by Michael Bowen

Coltrane at the Village Vanguard in 1965. Alvin Ailey's premiere of Reflections in '62. Paul Gonsalves' solo with the Duke at Newport in '56.

If you had known at the time how explosive these performances would be, how famous they would become, you'd have cleared your calendar, made the time, scored the tickets. Sweetness in the house only once.

But sometimes, twice: Savion Glover in Bring in 'da Noise, Bring in 'da Funk in 2003, seven years after his show's Broadway debut. A second chance to see greatness in performance. Bring in 'da crowds. For this is not just Noise/Funk (as in the '99 tour), but Noise/Funk with Savion Glover, its creator and star.

Even now just 29 years old, the man won a Tony in '96 for practically inventing a new form of artistic expression: Call it talking tap, hip-hop as history lesson. It's a collage of tap and other dance styles, all melded with music and song and lights and drums and blended into a more-or-less chronological account of the black experience in America, from the slave ships to the 1990s. Glover has choreographed the show for four dancers: " 'da Beat" (himself), " 'da Kid," and two others, including Dormeshia Sumbry-Edwards, the first woman ever in Noise/Funk. They're joined by two drummers, along with a narrator, "'da Noise," and a solo singer.

The singing is where Lynette Dupree comes in. As " 'da Voice," her job is to complement Glover's multifaceted choreography.

A recent review referred to Dupree as "a singer of many styles," and she doesn't disagree: "That's kind of a prerequisite for the role. We cover different decades in each scene, from the 1700s to the present," she says, with Dupree singing call-and-response spirituals, blues, torch songs, funk, hip-hop and more.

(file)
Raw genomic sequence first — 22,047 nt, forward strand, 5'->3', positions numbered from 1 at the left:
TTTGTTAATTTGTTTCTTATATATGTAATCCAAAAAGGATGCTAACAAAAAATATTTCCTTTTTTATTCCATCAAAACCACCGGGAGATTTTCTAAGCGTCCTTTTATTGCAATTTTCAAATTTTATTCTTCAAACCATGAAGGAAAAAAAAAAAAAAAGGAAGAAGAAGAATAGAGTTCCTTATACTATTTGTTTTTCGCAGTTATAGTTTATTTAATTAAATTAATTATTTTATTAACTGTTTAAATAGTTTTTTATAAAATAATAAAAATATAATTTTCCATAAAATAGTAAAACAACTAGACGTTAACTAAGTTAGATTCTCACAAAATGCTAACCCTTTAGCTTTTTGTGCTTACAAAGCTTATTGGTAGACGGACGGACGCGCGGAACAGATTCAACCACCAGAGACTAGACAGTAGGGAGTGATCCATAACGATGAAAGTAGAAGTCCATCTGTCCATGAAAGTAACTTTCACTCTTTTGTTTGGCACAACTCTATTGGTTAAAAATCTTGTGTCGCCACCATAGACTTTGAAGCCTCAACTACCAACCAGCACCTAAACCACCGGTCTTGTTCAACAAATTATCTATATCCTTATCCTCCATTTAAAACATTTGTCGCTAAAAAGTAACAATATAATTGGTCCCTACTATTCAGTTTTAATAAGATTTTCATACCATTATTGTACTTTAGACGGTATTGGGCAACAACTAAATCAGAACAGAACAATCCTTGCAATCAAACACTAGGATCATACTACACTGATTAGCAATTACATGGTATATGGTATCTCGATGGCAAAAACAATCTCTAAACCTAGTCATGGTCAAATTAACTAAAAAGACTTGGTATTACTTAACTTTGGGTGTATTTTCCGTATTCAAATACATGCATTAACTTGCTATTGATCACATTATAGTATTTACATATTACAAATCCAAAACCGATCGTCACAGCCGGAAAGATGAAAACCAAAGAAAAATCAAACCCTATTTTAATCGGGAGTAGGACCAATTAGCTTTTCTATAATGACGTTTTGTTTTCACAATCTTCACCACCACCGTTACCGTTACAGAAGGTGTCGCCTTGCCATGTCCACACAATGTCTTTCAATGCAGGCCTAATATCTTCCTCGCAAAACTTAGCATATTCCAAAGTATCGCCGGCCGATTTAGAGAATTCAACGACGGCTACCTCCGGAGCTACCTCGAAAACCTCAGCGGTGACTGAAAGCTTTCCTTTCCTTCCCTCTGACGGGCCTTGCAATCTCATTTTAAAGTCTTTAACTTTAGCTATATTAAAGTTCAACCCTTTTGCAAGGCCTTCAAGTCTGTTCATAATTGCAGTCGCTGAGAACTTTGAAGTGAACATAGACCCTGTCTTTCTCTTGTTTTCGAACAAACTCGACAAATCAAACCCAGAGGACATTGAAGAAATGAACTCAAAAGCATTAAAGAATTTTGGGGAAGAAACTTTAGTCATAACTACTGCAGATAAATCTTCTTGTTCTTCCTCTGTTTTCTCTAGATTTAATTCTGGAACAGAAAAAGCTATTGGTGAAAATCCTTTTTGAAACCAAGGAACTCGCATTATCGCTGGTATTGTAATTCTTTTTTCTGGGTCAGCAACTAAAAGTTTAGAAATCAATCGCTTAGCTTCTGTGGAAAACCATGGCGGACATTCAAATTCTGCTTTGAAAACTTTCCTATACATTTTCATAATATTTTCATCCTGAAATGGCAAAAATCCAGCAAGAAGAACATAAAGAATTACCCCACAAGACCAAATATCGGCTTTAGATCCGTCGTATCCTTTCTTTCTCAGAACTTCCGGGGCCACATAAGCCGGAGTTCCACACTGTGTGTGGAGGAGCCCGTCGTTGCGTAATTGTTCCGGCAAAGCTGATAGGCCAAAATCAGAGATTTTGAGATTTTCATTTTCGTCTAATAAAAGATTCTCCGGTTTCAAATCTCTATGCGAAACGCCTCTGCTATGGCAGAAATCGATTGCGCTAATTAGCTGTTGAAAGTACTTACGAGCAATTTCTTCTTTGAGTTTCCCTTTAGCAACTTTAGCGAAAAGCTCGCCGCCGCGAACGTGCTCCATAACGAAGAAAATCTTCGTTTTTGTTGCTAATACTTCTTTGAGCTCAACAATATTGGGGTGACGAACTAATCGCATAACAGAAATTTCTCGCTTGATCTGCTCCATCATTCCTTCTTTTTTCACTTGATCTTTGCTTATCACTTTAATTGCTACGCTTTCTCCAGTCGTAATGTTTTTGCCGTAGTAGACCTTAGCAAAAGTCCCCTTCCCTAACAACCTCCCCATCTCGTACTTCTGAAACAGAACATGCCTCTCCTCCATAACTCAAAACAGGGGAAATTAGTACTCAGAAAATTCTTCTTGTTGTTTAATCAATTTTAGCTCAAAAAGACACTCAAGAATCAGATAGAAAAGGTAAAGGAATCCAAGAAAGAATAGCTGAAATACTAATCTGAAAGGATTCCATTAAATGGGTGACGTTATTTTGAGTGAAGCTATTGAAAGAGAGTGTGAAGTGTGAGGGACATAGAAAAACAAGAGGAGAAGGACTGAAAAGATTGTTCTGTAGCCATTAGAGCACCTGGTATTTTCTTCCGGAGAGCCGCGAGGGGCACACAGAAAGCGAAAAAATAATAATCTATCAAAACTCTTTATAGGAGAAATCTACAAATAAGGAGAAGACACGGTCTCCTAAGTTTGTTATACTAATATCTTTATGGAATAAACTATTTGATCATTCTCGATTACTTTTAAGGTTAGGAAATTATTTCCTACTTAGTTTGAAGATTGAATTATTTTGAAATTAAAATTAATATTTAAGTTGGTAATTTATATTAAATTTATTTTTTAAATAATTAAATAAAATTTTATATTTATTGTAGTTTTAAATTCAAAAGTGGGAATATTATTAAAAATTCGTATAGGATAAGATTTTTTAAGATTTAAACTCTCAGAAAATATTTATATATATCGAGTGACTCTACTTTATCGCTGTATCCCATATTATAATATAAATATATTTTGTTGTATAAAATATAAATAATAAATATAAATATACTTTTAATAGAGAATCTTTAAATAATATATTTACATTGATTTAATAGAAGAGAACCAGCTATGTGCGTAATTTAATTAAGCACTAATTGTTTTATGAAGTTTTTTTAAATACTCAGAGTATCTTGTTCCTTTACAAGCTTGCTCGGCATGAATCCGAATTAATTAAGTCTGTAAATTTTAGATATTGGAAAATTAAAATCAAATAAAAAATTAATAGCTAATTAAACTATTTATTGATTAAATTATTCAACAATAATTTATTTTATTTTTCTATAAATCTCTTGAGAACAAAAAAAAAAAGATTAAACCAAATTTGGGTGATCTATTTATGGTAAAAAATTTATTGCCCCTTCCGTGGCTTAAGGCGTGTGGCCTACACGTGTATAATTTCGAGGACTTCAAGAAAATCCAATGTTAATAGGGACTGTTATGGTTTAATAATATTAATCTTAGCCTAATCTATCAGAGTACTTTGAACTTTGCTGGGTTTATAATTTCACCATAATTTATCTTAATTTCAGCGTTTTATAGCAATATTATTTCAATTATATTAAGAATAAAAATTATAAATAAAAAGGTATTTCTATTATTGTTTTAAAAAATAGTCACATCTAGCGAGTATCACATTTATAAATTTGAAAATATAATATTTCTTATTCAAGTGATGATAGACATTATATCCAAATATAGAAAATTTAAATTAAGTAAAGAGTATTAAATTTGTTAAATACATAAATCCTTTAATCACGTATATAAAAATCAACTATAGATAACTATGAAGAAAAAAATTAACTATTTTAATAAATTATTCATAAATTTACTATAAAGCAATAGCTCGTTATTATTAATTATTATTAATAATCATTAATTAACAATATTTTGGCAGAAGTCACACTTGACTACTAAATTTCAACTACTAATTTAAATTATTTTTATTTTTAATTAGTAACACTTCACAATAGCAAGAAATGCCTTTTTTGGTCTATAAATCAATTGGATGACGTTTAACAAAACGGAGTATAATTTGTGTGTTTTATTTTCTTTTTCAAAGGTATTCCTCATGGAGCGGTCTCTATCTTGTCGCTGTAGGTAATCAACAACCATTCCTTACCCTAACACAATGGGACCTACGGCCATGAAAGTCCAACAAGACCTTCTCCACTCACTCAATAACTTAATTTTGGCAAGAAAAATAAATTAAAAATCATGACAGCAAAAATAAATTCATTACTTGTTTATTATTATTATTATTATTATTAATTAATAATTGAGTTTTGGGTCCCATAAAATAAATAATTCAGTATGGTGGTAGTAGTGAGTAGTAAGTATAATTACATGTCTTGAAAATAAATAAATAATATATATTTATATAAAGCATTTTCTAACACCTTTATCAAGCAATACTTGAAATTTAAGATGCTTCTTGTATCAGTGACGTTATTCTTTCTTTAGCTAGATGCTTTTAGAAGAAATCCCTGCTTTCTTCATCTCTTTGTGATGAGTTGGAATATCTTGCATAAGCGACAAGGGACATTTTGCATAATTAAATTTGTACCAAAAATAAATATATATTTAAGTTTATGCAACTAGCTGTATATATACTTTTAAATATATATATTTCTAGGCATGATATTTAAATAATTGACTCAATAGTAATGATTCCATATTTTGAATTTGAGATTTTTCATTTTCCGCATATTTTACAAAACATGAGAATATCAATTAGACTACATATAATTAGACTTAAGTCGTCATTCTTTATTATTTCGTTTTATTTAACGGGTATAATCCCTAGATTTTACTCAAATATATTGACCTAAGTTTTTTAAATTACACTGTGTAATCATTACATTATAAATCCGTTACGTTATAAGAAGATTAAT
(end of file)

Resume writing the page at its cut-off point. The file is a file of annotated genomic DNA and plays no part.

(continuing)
In an early section entitled "Slave Ships," Dupree sings solo, onstage alone with Glover: "I'm naming the different ships, while Savion is dancing it." Together, they express the anguish of families chained in the holds of slave ships.

The antebellum era is represented by "Somethin' from Nuthin'," in which Dupree and others "play field slaves working 14-hour workdays. When my grandmother told me she worked from sun-up to sundown," Dupree recalls, "I didn't really know what she was talking about -- I suppose I thought she meant 9-to-5 or something." The segment begins and ends in darkness, the workday filled with singing that's "reminiscent of the old field chants, which just predate and acted as sources of what you know as Negro spirituals today," she says. "A lot of them were about happier times: 'soon as I get to Heaven, gonna get my reward,' lyrics like that.

"And then we go into 'The Circle Stomp,' and we're just having fun," she says.

Of course, even as the Noise/Funk troupe expresses the exuberance of its dancing, it is also trudging through the long, sobering history of African-Americans.

"The Lynching Blues," for example, is set in 1916, when an appalling number of blacks were hung from trees for such offenses as brushing up against a white woman. Dupree comments that "this is blues -- very old, not polished. I just refer to it as the washbucket blues."

Such atrocities set off black Americans' mass migration to the North, covered in "Chicago Bound."